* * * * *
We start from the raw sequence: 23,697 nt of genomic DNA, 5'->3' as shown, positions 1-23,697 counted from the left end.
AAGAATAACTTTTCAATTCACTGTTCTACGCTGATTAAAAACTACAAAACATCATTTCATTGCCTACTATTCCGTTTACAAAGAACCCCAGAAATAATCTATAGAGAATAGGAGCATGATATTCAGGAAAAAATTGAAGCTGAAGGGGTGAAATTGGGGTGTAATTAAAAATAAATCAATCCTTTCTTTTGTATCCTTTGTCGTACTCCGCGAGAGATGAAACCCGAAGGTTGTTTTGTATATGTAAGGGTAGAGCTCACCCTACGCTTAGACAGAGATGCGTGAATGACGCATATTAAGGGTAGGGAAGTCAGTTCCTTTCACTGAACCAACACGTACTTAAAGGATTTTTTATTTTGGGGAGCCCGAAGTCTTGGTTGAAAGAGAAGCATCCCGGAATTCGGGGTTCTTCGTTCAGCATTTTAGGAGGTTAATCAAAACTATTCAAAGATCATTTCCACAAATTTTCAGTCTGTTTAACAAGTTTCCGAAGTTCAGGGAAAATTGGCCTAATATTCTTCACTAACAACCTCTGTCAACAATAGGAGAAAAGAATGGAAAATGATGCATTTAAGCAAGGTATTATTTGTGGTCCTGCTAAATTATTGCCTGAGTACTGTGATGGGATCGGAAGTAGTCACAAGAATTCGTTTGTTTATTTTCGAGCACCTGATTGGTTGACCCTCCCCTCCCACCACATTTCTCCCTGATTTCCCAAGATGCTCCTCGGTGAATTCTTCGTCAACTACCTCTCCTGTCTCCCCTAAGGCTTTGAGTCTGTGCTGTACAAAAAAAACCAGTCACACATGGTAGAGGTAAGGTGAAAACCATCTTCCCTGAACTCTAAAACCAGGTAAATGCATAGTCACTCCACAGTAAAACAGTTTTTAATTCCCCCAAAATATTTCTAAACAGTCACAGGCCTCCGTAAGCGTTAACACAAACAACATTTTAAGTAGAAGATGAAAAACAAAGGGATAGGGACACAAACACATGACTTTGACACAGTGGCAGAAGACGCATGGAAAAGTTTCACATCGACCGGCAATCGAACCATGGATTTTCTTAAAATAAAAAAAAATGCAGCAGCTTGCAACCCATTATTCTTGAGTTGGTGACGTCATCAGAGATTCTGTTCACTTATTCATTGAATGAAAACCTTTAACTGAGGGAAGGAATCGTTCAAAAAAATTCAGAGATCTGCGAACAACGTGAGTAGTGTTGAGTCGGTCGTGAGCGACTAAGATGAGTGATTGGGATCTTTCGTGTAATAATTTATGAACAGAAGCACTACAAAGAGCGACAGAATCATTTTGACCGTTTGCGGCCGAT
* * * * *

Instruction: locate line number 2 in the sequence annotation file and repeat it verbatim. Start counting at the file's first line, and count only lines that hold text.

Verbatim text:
AAGAATAACTTTTCAATTCACTGTTCTACGCTGATTAAAAACTACAAAACATCATTTCATTGCCTACTATTCCGTTTACAAAGAACCCCAGAAATAATCTATAGAGAATAGGAGCATGATATTCAGGAAAAAATTGAAGCTGAAGGGGTGAAATTGGGGTGTAATTAAAAATAAATCAATCCTTTCTTTTGTATCCTTTGTCGTACTCCGCGAGAGATGAAACCCGAAGGTTGTTTTGTATATGTAAGGGTAGAGCTCACCCTACGCTTAGACAGAGATGCGTGAATGACGCATATTAAGGGTAGGGAAGTCAGTTCCTTTCACTGAACCAACACGTACTTAAAGGATTTTTTATTTTGGGGAGCCCGAAGTCTTGGTTGAAAGAGAAGCATCCCGGAATTCGGGGTTCTTCGTTCAGCATTTTAGGAGGTTAATCAAAACTATTCAAAGATCATTTCCACAAATTTTCAGTCTGTTTAACAAGTTTCCGAAGTTCAGGGAAAATTGGCCTAATATTCTTCACTAACAACCTCTGTCAACAATAGGAGAAAAGAATGGAAAATGATGCATTTAAGCAAGGTATTATTTGTGGTCCTGCTAAATTATTGCCTGAGTACTGTGATGGGATCGGAAGTAGTCACAAGAATTCGTTTGTTTATTTTCGAGCACCTGATTGGTTGACCCTCCCCTCCCACCACATTTCTCCCTGATTTCCCAAGATGCTCCTCGGTGAATTCTTCGTCAACTACCTCTCCTGTCTCCCCTAAGGCTTTGAGTCTGTGCTGTACAAAAAAAACCAGTCACACATGGTAGAGGTAAGGTGAAAACCATCTTCCCTGAACTCTAAAACCAGGTAAATGCATAGTCACTCCACAGTAAAACAGTTTTTAATTCCCCCAAAATATTTCTAAACAGTCACAGGCCTCCGTAAGCGTTAACACAAACAACATTTTAAGTAGAAGATGAAAAACAAAGGGATAGGGACACAAACACATGACTTTGACACAGTGGCAGAAGACGCATGGAAAAGTTTCACATCGACCGGCAATCGAACCATGGATTTTCTTAAAATAAAAAAAAATGCAGCAGCTTGCAACCCATTATTCTTGAGTTGGTGACGTCATCAGAGATTCTGTTCACTTATTCATTGAATGAAAACCTTTAACTGAGGGAAGGAATCGTTCAAAAAAATTCAGAGATCTGCGAACAACGTGAGTAGTGTTGAGTCGGTCGTGAGCGACTAAGATGAGTGATTGGGATCTTTCGTGTAATAATTTATGAACAGAAGCACTACAAAGAGCGACAGAATCATTTTGACCGTTTGCGGCCGAT